The Garden Spot Program 1950 CD review - The Garden Spot Program 1950
In a career that spanned a mere six years - a minuscule amount of time compared to those who are today celebrating anniversaries of 40, 50 or even 60 years of more - Hank Williams established himself as an abiding influence on all those who followed, a man whose music is as relevant and revered today as it was when it was originally recorded. Indeed, what Williams accomplished in that scant amount of time still resonates nearly 70 years later. There's been an abundance of compilations, »»»
The Lost Notebooks of Hank Williams CD review - The Lost Notebooks of Hank Williams
"The Lost Notebooks of Hank Williams" is a great story before you even start playing the music. Williams, according to the story, used to write down his lyric ideas in notebooks. When he died, there were four notebooks of unreleased or unperformed songs. Over the years, the notebooks remained in the possession of Williams' publishers Acuff-Rose and few knew of them. One who did, however, was longtime Nashville executive Mary Martin, who shepherded this project to its eventual light-of-day. »»»
Revealed The Unreleased Recordings CD review - Revealed The Unreleased Recordings
After his death in 1953, Hank Williams, became less a performer than a post-mortem brand name wherein his basic personality as an artist was increasingly downplayed and diminished. This remarkably enjoyable three-CD set, drawn from warmly remastered acetates - featuring occasional surface noise - of the old Mother's Best radio show, showcases much of that nearly lost essence. Supported by his regular collaborators the Drifting Cowboys, Williams brings surprising drive to live renditions his »»»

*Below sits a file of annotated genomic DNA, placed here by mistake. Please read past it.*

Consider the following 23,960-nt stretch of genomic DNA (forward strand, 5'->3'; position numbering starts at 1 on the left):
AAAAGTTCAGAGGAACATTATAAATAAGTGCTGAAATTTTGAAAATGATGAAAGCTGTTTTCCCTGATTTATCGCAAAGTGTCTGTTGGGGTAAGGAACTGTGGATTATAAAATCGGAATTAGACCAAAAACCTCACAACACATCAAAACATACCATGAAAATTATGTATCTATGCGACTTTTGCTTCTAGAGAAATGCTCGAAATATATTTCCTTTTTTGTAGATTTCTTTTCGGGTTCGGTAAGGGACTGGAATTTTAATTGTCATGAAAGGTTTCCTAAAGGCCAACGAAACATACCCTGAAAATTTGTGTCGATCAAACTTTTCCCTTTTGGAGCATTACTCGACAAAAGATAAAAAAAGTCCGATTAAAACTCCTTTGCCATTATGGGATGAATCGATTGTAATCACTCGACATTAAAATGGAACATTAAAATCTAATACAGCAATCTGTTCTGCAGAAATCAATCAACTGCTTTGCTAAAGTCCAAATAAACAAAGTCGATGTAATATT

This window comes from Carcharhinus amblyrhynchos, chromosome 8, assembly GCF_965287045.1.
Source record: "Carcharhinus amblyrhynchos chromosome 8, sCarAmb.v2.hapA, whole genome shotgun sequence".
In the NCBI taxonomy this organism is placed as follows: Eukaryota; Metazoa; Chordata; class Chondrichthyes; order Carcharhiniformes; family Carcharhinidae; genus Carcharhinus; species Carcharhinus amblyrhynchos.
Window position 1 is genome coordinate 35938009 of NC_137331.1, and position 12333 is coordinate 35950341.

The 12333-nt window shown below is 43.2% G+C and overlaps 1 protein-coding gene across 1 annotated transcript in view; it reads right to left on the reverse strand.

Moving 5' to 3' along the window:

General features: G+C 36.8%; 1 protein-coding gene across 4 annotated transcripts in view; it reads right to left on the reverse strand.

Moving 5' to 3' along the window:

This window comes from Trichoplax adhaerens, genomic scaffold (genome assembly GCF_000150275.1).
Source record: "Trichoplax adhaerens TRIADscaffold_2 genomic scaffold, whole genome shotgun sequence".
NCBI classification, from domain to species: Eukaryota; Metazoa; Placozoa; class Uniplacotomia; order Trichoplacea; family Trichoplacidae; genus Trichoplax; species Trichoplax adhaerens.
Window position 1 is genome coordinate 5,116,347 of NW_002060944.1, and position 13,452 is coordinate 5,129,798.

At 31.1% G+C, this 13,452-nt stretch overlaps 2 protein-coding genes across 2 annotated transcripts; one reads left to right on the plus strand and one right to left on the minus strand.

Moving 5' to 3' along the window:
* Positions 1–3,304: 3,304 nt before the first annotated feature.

Editorial: Walking the talk – When names like Hank Williams, Johnny Cash, Waylon and the Hag are invoked, you're talking hard core country. These are the touchstones of country , the guys who made country music what it was and still is (or maybe can be). When these folks would sing about being down-and-out and the rough-and-tumble, they knew of what they were singing about. Fast forward a few years to the country singers of today. »»»
Concert Review: Jinks wins over fans, especially new ones – Cody Jinks asked the crowd a bit into his show how many had never seen him before. It seemed like Jinks has made a lot of musical inroads into the public's consciousness because roughly three quarters of the audience raised their hands to show that this was their first time. That probably made Jinks feel pretty darn good about how life has been... »»»
Concert Review: Fogerty lives up to his past – Woodstock 50 may never have happened, but that original monumental event was certainly in the air at John Fogerty's My 50 Year Trip Tour before, during and after. The before and after was in the choice of songs that came over the speakers including everything from Jefferson Airplane's "Don't You Want Somebody to Love" to The... »»»